How To Start Your Own House And Apartment Cleaning Service
Houses and apartment cleaning services are gaining in popularity.
These are business services that are growing in demand as a
result of more and more women seeking jobs outside the home.
Their need to supplement the family income creates the
opportunity for you to set up a lucrative business.
Ten years ago, businesses of this kind were serving only
affluent---homes of the wealthy people where women didn't want to
be bothered with the drudgery of household cleaning, and had the
money to pay someone to do it for them. But times have changed,
and today the market includes many middle income families in
every residential area across the entire country. The potential
market among apartment dwellers is great also. All in all this is
a business that has grown fast, and has as much real wealth
building potential as any we can think of.
This is a cleaning service generally associated with women;
however, men are finding that they can organize, start, and
operate very profitable home and apartment cleaning businesses
just as well as women. It's an ideal business for any truly
ambitious person wanting a business of his or her own, especially
for those who must begin with limited funds. Actually, you can
start this business right in your own neighborhood, using your
own equipment, and begin making a profit from the first day.
Many enterprising homemakers are already doing this kind of work
on a small scale as an extra income producing endeavor. There's a
growing need for this service. Organizing your efforts in to a
business producing $50,000 to $100,000 a year is quite possible,
and you can get started for $100 or so, always using your profits
to expand and increase your business.
Absolutely no experience is required. Everyone knows how to dust
the furniture, vacuum the carpets, make the beds and carry out
the trash. But your must ask yourself if making a house clean and
bright is important and uplifting work. If you look on it as
degrading or as drudgery don't involve yourself in this business.
Starting from scratch, you'll need a telephone and an appointment
book. You also need an advertising flyer, such as the following:
HOME OR APARTMENT CLEANING
We do the work---You relax and take it easy.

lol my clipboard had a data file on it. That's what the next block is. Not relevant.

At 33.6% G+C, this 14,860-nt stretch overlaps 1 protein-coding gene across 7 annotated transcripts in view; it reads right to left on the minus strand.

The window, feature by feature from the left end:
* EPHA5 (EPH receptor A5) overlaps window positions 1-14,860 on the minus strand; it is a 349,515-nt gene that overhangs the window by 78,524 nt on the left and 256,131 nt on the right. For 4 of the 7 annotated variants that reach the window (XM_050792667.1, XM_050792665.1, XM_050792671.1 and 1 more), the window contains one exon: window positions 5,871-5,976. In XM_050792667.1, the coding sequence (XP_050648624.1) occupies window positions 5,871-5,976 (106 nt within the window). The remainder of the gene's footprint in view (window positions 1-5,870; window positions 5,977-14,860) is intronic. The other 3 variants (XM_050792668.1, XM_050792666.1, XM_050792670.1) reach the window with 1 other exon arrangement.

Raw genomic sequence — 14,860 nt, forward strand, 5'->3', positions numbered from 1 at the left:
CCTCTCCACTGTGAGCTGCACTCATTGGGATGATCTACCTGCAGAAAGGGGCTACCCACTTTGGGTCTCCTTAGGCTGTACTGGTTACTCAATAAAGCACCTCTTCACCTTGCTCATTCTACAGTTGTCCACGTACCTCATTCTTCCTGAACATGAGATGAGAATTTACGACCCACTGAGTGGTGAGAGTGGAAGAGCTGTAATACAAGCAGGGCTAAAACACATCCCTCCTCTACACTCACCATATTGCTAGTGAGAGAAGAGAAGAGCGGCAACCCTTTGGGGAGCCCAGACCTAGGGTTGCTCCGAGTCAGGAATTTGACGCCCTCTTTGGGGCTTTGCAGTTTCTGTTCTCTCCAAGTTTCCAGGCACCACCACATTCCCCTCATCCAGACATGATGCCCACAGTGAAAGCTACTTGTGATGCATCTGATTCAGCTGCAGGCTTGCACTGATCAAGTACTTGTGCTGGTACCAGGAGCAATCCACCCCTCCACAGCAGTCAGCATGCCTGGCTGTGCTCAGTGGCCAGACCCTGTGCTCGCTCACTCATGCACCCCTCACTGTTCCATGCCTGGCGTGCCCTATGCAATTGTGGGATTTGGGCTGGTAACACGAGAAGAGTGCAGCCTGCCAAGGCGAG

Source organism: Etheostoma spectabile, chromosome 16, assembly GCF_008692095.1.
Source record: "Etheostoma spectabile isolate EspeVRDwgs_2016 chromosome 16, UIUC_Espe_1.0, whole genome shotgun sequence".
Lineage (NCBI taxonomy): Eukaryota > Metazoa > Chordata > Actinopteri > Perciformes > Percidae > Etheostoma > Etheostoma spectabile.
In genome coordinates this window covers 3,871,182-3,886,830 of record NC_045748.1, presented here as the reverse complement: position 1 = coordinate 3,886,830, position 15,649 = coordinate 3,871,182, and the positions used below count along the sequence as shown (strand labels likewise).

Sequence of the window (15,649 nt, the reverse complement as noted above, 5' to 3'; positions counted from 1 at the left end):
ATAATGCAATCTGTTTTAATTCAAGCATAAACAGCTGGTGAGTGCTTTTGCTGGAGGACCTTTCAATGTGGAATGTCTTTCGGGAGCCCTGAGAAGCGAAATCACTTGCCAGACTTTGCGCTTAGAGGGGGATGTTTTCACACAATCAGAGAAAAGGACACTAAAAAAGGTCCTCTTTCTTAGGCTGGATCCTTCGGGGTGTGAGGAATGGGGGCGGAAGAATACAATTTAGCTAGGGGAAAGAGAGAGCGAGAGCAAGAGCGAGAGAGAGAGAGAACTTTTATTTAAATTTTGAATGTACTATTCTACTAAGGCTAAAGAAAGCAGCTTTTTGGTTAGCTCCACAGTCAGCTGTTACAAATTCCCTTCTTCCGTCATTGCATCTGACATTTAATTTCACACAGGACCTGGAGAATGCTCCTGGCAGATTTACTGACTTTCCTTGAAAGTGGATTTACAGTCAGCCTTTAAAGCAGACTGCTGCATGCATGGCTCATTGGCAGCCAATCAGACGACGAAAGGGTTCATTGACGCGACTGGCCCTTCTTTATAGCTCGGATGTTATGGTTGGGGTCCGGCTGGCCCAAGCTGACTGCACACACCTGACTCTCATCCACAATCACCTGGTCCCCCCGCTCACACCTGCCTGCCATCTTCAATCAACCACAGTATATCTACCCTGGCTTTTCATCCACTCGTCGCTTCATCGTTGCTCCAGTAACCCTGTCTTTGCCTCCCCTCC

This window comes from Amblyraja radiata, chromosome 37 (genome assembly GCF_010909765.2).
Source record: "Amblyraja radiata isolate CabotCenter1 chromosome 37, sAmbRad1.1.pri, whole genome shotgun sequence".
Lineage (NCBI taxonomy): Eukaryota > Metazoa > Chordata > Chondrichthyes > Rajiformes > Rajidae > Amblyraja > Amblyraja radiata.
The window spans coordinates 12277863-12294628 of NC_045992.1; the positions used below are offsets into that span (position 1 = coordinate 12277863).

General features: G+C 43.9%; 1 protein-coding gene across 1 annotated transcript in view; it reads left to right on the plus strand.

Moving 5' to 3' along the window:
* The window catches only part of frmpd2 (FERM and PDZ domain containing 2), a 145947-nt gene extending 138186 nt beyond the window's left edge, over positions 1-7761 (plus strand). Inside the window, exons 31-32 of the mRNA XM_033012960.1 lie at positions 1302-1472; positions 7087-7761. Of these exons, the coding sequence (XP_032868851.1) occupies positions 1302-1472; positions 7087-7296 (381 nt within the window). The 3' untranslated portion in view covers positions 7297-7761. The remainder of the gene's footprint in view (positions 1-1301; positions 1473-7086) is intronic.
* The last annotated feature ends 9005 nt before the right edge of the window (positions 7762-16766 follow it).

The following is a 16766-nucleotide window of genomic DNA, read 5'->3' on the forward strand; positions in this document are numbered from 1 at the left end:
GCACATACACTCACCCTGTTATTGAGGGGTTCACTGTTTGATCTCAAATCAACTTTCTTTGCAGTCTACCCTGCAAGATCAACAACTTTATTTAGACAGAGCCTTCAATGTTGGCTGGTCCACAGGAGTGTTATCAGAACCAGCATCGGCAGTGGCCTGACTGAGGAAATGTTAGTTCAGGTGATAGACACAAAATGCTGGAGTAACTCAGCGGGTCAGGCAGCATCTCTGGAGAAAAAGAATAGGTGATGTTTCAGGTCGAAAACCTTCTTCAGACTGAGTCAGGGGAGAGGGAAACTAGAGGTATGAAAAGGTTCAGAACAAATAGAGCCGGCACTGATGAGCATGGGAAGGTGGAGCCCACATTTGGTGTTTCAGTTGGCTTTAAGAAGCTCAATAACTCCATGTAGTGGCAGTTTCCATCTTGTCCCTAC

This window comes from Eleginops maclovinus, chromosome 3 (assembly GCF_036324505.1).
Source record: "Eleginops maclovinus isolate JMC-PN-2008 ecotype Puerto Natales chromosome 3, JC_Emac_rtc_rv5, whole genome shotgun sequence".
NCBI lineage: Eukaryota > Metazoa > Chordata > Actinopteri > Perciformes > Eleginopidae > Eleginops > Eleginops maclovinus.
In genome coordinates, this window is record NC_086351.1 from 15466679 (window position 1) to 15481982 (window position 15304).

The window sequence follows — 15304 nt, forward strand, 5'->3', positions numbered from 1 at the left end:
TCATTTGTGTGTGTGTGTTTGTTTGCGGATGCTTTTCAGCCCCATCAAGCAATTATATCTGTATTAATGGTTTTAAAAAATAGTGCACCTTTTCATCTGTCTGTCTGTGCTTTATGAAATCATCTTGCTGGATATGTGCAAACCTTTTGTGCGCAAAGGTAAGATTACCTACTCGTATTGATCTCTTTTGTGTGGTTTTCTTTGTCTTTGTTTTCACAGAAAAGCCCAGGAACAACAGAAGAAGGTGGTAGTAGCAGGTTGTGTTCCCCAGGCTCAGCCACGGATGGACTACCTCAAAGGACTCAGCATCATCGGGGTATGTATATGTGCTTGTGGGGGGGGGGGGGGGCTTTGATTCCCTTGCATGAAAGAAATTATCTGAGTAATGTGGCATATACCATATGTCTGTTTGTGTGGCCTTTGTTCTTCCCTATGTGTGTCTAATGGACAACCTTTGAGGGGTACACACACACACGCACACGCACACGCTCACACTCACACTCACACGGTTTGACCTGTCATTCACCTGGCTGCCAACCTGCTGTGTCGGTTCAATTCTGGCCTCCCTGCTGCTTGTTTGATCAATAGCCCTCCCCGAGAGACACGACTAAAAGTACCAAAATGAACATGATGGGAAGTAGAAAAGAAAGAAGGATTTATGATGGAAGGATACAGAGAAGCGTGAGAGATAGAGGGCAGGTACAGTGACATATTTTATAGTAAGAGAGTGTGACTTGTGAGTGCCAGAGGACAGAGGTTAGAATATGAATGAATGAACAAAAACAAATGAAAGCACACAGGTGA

You get the best job in town, at rates you can
afford. Your satisfaction is always guaranteed!
Call Sue: 123-4567---ABC Cleaning Services!
You can either type this notice out or write it in long hand with
a pen. Either way, it's going to be your first advertising
endeavor, and bring in that first customer for you.
It would be a good idea to visit your stationary store to pick up
a pad of "fade out" graph paper, a couple of sets of transfers
(rub-on) letters, a gluestick, and if they have one, a Klip Art
Take these materials home and clear off your kitchen table. Take
a sheet of graph paper, and temporarily tape the corners down on
the table. Then take a pencil and a ruler, and mark a rectangle
five inches wide and six inches long along the lines of the graph
paper. This will be the overall size of your flyer when it's
Look for a Klip Art piece depicting a hurried housewife engrosses
with either cleaning tools or in the act of running the vacuum
cleaner, or some other household chore. Cut this piece out, and
with your gluestick paste it in the upper left corner of your
rectangle. Then take your transfer letters and make the headline:
HOME OR APARTMENT CLEANING. Next, type out the body of the
message on ordinary white typing paper. Be sure to use a
relatively new ribbon, preferably a black carbon ribbon, and
upper case letters. Cut this strip out, and paste it on the graph
paper, centered just below the headline. Then use some transfer
letters that are about twice as large as your typewriter type,
and paste up the action part of the message: For DETAILS, CALL
SUE:123-4567. Cut out a couple of border flourishes from your
Klip Art book, paste then under your action line, and you're
ready to take it to the printer.